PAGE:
Bus Company Has Ten-Point Safety Plan

In the spotlight: bus safety.
In the spotlight: bus safety.

Their job is to keep our children safe on the school bus, and now Laidlaw has answered the Savannah-Chatham school district's ultimatum.

Problems had been simmering and hit the boiling point in April, when a school bus driver was fired after sending three students off the bus to raise the arms of a railroad crossing. A train was just a few hundred feet away.

A few weeks later, another driver was suspended after forcing children to stand on the school bus all the way home.

Those were just the tip of the iceberg for acting school superintendent George Bowen, who demanded Laidlaw fix the problems or have its contract revoked. "They either fix the problems or they are out of here," he said.

Today, Laidlaw outlined a ten-point plan of attack to keep its job, and keep students safer in the future. It was presented to Bowen yesterday, but school officials say Laidlaw isn't out of the woods just yet.

"We call it the Laidlaw Educational Services Savannah Ten-Point Action Plan," said the company's Rufus Smith.

Long name, quick turnaround for Laidlaw. "It's a good plan, a well-thought-out plan," said Smith. "We put a lot of time and thought and effort into this."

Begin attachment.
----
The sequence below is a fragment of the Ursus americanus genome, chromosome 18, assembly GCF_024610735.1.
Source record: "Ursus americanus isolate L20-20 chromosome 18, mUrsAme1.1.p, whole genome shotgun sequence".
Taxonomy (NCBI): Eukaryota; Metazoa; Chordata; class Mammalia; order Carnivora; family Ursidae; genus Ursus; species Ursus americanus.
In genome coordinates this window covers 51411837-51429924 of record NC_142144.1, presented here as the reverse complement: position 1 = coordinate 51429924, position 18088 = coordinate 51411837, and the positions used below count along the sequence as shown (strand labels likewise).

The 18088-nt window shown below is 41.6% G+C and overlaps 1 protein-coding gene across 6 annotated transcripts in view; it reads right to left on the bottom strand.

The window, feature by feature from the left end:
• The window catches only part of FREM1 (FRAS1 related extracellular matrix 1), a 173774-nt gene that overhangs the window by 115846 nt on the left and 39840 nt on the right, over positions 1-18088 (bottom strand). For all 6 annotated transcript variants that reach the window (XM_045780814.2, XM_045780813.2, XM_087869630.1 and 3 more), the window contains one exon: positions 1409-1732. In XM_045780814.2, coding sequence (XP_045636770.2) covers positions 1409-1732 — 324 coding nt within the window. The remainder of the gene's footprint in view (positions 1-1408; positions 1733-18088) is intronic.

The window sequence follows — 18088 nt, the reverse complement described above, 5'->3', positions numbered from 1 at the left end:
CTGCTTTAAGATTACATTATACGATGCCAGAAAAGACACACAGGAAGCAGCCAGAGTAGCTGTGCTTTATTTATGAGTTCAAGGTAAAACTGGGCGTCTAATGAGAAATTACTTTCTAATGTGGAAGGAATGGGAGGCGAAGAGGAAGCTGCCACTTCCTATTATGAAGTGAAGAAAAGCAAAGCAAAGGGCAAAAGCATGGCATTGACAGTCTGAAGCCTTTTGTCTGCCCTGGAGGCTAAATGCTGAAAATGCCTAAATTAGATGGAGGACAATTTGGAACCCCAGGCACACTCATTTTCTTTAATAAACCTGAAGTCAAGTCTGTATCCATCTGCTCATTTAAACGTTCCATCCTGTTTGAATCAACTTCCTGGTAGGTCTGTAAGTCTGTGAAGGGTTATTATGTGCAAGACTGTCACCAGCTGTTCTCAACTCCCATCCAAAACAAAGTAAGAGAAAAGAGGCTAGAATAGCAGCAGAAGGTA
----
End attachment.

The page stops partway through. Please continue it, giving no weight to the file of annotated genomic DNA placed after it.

Two weeks before the school district's deadline, Smith outlined the plan, point by point:

1. They will open a new operations facility.

2. Laidlaw held four driver meetings last month to go over concerns and increased road supervision.

3. Addressing school availability, including late buses.

4. A principal's hotline will be set up for direct access to Laidlaw.

5. Laidlaw will crack down with consistent discipline for driver misconduct.

6. All parent calls and concerns will be recorded and logged.

7. Students will receive safety training aboard Buster, the robotic bus.

8. A strong bus driver recruiting effort will start soon.

9. A new employee handbook will be issued.

10. Daily bus inspections.

"That's what this action plan is designed to do, resolve past problems, any perceived problems, and any problems that may arise," Smith said.

"He's going to give Laidlaw the chance to see those out," said school district spokesman James Harvey, speaking for Col. Bowen.

Harvey says the acting superintendent likes the plan, but will keep a close eye on how well Laidlaw implements it. "I think the pressure is still there. If Laidlaw does not meet expectations, Col. Bowen will revisit this."

"I am prepared to handle the what-ifs, if they happen," said Smith.

A lot of this plan of action has already been implemented. The rest will be in place by August.

One thing Laidlaw points to in its defense is safety. They say numbers show the amount of complaints and accidents have decreased from the time they took over the bus contract in 1998 to now.

Reported by: Don Logana, dlogana@wtoc.com